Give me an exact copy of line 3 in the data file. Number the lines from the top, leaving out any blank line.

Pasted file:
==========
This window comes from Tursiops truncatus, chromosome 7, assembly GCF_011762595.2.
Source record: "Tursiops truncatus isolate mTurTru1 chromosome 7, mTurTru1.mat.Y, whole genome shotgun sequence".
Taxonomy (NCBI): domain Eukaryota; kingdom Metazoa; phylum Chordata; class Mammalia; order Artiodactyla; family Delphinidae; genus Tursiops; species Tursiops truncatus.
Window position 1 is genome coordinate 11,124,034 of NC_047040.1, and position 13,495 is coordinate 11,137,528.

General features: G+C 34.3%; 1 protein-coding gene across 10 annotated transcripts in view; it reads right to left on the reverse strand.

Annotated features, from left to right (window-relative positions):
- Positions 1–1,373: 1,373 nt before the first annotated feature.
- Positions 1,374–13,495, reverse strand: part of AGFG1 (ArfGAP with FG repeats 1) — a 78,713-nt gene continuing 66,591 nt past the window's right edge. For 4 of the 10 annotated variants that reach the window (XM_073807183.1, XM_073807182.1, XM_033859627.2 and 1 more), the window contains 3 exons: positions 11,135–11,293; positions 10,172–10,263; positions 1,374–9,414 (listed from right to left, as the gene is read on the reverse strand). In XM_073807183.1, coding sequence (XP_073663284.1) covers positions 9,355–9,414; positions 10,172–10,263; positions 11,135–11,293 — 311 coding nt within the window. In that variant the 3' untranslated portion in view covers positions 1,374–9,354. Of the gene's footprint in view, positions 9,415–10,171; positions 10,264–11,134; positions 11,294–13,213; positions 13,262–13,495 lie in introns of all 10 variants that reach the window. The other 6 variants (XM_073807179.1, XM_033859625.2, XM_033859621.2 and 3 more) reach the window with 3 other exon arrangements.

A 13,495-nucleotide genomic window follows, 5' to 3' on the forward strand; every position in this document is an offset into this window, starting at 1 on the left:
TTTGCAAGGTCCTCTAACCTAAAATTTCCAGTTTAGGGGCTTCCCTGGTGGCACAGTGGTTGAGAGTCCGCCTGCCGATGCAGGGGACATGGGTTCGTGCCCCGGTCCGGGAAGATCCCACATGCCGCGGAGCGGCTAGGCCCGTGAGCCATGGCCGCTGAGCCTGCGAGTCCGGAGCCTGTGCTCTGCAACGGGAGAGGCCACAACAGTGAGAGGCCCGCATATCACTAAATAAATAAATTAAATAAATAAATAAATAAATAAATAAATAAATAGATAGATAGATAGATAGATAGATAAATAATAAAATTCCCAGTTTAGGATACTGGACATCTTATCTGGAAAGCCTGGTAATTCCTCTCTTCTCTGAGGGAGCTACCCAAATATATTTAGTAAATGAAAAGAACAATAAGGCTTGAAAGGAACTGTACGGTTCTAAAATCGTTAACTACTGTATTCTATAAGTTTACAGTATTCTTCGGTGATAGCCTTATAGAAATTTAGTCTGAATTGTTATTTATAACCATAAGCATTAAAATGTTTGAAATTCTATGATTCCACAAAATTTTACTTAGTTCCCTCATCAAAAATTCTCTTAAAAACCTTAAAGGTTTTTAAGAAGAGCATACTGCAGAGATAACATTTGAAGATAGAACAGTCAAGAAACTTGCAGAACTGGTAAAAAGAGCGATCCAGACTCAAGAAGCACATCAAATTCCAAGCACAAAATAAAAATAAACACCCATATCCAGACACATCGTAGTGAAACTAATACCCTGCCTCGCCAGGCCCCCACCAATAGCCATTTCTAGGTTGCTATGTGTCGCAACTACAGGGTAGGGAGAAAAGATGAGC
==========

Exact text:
Taxonomy (NCBI): domain Eukaryota; kingdom Metazoa; phylum Chordata; class Mammalia; order Artiodactyla; family Delphinidae; genus Tursiops; species Tursiops truncatus.